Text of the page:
Books

Raptors 905 and Penguin Random House team up for a children's reading program focused on empathy and inclusion

The Raptors 905 Summer Reading Challenge was developed to give kids access to books that represent Black and other diverse communities.

200 Grade 5 students to read for a cumulative total of 905 minutes — or one book a week for five weeks.

The Raptors 905, First Book Canada and Penguin Random House Canada have partnered for the Raptors 905 Summer Reading Challenge. (raptors905.gleague.nba.com)

Penguin Random House Canada, First Book Canada and the Raptors 905 have partnered to launch the Raptors 905 Summer Reading Challenge. 

200 Grade 5 students, mostly from Ontario's Peel Region, are being challenged to read for a cumulative total of 905 minutes — or one book a week for five weeks. 

The diverse books and authors featured in the program are Dragons in a Bag by Ajax, Ont.-born Zetta Elliott, Clean Getaway by Atlanta-based Nic Stone, What Lane? by Brooklyn-based Torrey Maldonado, No Small Potatoes by New York City-based Tonya Bolden and Locomotion by Ohio-born writer Jacqueline Woodson. 

The Dragon Thief by Zetta Elliott is one of the titles that is part of the Tangerine Bank Raptors 905 Summer Reading Challenge. (Bianca Cordova, Random House Books for Young Readers)

The Summer Reading Challenge began on July 27. It will run until Sept. 3, 2020 and is focused on giving kids access to books that represent Black and other diverse communities. The program was designed to foster a spirit of inclusion and empathy among young readers. 

Penguin Random House Canada marketing and communications vice-president Beth Lockley stressed the importance of kids seeing themselves represented in the books they read. 

"It's so important that kids see themselves and their experiences reflected in the authors, characters and stories they read, stories which, at their best, spark young readers' imaginations and inspire them to dream without limits," she said.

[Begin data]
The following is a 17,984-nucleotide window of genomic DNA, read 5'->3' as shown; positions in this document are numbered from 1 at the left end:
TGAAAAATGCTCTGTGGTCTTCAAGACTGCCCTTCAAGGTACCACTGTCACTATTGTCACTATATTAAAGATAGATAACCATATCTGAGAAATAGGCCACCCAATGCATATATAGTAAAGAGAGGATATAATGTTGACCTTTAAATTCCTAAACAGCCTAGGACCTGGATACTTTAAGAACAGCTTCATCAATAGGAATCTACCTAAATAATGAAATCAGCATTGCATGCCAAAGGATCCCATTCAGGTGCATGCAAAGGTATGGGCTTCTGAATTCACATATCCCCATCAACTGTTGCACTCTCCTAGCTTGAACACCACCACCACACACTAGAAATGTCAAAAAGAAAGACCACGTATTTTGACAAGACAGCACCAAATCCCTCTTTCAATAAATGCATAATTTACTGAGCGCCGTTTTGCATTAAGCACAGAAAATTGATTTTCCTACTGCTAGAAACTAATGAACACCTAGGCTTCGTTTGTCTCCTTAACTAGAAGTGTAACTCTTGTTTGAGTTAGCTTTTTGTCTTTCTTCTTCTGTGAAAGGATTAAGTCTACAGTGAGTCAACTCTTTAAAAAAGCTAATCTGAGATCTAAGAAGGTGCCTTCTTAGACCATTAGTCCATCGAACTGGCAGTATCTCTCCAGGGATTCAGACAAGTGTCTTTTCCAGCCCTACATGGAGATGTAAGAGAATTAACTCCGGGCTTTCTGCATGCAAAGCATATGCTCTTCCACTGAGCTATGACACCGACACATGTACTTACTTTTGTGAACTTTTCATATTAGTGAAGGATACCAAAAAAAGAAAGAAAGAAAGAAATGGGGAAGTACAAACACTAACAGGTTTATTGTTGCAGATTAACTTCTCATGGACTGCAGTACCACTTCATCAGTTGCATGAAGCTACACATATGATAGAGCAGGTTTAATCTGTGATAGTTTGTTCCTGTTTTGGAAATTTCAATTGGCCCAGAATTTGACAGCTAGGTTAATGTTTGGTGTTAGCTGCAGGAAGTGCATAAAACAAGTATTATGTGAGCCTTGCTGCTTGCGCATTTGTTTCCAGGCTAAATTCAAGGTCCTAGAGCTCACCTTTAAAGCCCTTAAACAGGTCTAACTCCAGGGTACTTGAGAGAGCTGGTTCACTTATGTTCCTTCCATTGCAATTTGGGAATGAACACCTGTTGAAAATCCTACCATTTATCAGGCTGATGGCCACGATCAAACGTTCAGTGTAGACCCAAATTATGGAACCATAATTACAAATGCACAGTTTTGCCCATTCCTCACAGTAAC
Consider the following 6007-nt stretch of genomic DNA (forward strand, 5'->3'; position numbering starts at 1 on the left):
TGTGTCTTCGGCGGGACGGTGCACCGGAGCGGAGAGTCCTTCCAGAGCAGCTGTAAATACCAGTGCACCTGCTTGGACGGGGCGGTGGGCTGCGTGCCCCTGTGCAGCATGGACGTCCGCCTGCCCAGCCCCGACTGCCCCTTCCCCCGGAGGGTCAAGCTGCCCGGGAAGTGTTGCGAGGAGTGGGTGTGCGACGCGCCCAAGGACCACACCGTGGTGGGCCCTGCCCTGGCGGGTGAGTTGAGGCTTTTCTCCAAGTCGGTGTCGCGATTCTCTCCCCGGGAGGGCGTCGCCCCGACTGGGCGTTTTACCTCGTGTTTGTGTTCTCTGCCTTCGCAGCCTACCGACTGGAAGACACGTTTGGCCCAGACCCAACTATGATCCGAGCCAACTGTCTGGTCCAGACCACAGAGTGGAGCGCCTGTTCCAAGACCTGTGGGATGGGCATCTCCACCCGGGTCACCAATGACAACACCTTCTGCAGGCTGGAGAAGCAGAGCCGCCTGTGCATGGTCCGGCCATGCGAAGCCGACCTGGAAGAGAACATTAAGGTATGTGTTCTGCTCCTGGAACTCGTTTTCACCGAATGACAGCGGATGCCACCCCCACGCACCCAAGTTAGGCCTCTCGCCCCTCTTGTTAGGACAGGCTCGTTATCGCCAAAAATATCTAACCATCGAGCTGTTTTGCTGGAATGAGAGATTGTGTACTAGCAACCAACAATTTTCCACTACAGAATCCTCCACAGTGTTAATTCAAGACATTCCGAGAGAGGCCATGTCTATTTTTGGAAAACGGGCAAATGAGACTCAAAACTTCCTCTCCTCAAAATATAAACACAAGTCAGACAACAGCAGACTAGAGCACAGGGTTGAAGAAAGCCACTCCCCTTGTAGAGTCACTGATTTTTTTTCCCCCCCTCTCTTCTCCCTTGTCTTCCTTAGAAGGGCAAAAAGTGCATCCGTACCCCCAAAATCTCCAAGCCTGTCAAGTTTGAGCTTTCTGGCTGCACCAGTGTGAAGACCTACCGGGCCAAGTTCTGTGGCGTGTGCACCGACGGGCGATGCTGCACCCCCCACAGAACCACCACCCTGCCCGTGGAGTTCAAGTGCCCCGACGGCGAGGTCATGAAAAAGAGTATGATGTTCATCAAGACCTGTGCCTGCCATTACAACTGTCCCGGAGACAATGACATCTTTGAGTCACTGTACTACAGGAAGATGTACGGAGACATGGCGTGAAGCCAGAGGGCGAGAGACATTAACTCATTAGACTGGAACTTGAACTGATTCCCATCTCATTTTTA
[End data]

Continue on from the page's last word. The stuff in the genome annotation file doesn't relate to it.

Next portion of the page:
Participants will be asked to write a short report about what they liked and took away from each book. There will also be weekly virtual meetings with the authors, representatives from Brampton's Festival of Literary Diversity (FOLD) and Raptors 905 head coach Jama Mahlalela to discuss the themes and messages of the stories. 

Jama Mahlalela is the head coach of the Raptors 905 and moderator of the Raptors 905 Summer Reading Challenge book discussions. (raptors905.gleague.nba.com)

Mahlalela says he is happy to be involved in this important initiative.

"I'm so excited to be able to participate and help guide some of the discussion around these books and more broadly around some really important issues in our community," Mahlalela said in a press statement.

"I have always been passionate about education and the knowledge that comes through that, and reading is such a valuable tool for kids, and adults, to continually work at and develop."

Tom Best, executive director of First Book Canada believes it's important to encourage young people to read during their time away from school.

"This has been a challenging year for many children across the country, who have been out of school and left without access to books and educational resources. Now more than ever, it's important to keep kids engaged in reading throughout the summer months," he said.

"This is why we're beyond thrilled to be working with Penguin Random House Canada and Raptors 905 on such an important initiative – one that gives children a unique opportunity to connect with celebrated authors and community role models through reading."

First Book Canada is an organization dedicated to getting brand new books into the hands of kids in need across the country. 

Add some “good” to your morning and evening.

A variety of newsletters you'll love, delivered straight to you.

Sign up now

Comments

To encourage thoughtful and respectful conversations, first and last names will appear with each submission to CBC/Radio-Canada's online communities (except in children and youth-oriented communities). Pseudonyms will no longer be permitted.

By submitting a comment, you accept that CBC has the right to reproduce and publish that comment in whole or in part, in any manner CBC chooses. Please note that CBC does not endorse the opinions expressed in comments. Comments on this story are moderated according to our Submission Guidelines. Comments are welcome while open. We reserve the right to close comments at any time.

Become a CBC Member

Join the conversation  Create account

Already have an account?

now